Democracy is mostly based on the idea of majority rule, but this can lead to two obvious problems. One is that the majority are given the power to oppress the minority, or minorities. Secondly is that those who accumulate wealth, fame and power can easily use that to try and get their own way. If democracy reflects the social and economic dynamics in a country, can it be fair? We tend to assume that the democratic systems we have are pretty much the best thing available, so this questioning of core tenets really interested me.

What happens if the basic job of government is to counterbalance society? Government would then exist, to a fair degree, to right wrongs, protect minorities, ensure fairness, prevent money from controlling all advantages and generally try and keep the playing field as level as possible. It would be a system that prioritised the needs of the weakest, least able and most vulnerable on the grounds that those who are wealthy and successful can reasonably be assumed to be capable of taking care of themselves. And you wouldn’t turn them into some kind of minority to pick on here, no French revolution style execution of aristocrats (I refer you to majority rule). Would counterbalance government be viable? I like it as an idea, but I don’t know if it would work and I’m pretty certain a lot of people would hate it.

The current system encourages us to think about our needs, to vote from a place of selfishness, and perhaps with some eye to enlightened self-interest. It can be a bit short term. I have noticed repeatedly that people who are successful tend to ascribe that to their brains, efforts and other things that make that both deserved, and likely to continue. It isn’t entirely true. Anyone can fall. Illness, misfortune, accident, assault… anyone can end up a victim of crime, or just in the wrong place at the wrong time. Then your life falls apart. Sometimes it doesn’t matter how clever you are, you can’t think your way out of debilitating illness, buy off a terminal disease or be talented enough not to get hit in a random motorway accident you didn’t see coming.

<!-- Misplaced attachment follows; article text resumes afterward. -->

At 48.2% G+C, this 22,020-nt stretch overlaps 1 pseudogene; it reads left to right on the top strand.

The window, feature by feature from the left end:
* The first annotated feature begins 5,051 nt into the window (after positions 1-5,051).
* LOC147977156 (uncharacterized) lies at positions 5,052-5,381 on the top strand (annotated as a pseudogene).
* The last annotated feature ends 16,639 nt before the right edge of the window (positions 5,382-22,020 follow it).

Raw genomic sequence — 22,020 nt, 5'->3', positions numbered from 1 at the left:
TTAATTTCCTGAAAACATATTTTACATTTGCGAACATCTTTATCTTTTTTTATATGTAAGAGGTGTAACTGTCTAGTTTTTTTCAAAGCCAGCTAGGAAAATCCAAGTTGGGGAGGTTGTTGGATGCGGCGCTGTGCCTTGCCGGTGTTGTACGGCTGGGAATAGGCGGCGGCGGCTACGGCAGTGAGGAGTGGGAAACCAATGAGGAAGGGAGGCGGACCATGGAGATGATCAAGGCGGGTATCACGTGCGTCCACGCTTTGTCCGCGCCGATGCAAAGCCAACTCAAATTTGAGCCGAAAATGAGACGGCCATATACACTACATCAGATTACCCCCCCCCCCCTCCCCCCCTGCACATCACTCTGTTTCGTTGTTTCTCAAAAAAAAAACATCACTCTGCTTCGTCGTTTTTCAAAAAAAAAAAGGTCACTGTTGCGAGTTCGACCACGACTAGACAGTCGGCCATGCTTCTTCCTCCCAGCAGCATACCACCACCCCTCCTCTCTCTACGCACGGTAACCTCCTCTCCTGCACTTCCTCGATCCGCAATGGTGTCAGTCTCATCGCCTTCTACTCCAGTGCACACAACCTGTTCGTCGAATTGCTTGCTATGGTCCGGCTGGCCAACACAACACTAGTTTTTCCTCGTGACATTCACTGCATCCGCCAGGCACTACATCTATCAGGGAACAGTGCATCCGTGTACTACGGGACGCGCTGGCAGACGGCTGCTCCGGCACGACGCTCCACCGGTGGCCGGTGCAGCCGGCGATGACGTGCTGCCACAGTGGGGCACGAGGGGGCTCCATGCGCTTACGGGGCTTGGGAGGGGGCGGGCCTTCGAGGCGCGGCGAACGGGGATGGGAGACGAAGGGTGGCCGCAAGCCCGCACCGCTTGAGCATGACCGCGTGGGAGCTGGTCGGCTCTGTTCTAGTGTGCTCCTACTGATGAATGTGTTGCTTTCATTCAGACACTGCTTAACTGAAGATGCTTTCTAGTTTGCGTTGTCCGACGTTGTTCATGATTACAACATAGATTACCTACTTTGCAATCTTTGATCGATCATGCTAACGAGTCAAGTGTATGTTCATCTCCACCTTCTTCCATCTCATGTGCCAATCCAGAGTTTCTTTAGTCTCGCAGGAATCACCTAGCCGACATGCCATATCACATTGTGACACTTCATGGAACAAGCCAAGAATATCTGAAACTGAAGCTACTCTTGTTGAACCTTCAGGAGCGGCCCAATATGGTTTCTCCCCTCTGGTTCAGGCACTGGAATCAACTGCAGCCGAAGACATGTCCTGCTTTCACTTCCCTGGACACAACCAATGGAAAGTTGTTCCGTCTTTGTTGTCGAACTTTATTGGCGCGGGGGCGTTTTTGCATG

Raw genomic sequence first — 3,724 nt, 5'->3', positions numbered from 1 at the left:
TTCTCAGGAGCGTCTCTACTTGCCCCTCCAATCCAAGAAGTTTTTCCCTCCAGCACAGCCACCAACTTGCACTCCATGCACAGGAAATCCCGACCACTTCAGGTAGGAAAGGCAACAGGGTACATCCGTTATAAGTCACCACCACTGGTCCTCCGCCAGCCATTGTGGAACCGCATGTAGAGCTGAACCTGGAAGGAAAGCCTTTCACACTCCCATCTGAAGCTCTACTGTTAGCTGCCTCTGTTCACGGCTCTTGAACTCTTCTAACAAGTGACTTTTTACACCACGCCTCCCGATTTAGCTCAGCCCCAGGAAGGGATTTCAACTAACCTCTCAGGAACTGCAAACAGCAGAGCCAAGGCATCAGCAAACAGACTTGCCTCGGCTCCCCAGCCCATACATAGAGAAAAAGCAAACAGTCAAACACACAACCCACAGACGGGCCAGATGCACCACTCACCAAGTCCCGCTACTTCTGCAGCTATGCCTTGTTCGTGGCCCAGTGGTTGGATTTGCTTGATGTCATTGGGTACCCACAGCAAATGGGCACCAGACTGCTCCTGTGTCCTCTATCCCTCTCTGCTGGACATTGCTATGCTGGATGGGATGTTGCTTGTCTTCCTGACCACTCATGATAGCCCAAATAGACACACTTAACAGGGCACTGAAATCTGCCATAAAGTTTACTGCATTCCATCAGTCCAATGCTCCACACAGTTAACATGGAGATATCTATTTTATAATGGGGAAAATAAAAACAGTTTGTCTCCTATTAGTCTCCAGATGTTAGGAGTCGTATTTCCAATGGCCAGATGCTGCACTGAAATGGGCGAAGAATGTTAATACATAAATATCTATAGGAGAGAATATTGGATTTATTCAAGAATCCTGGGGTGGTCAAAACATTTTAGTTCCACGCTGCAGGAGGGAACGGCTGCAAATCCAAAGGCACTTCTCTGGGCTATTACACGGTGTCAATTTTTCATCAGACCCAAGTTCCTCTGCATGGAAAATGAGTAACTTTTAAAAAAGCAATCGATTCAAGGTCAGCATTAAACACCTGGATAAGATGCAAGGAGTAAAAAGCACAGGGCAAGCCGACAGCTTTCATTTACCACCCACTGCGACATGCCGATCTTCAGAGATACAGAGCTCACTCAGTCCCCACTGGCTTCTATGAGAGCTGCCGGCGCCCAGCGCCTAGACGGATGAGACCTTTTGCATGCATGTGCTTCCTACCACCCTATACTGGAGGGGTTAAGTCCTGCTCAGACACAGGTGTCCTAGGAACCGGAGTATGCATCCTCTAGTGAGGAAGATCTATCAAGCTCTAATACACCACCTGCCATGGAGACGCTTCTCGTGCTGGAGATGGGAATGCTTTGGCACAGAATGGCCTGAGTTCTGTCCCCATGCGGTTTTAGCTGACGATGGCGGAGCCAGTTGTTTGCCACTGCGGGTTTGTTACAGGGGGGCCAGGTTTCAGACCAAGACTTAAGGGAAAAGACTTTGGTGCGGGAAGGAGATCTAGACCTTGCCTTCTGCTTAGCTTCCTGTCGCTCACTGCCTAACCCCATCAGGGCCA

What keeps many of us (not me!) from wanting to invest in a safety net for other people, is that ‘we’ think ‘they’ don’t deserve it, and we refuse to believe we could end up in just as much trouble. That could use a rethink. There but for the grace of (insert random element here) go any of us. People who have wealth, money and power fear that other people are going to take that away from them. We are, culturally speaking, so terribly afraid of each other. It reduces our collective scope for co-operation. What would happen if we set up government to counter balance, rather than to reflect? I’m not sure, but I think it’s worth thinking about.

In case you were wondering, it’s not an entirely hypothetical idea. Uruguay was exploring it in the early twentieth century. I knew almost nothing about South American political history before this week. It is fascinating seeing how fiction authors I’ve read; Gabriel Garcia Marquez, Isabelle Allende, Louis de Berniers, fit into that context. There is always more to learn.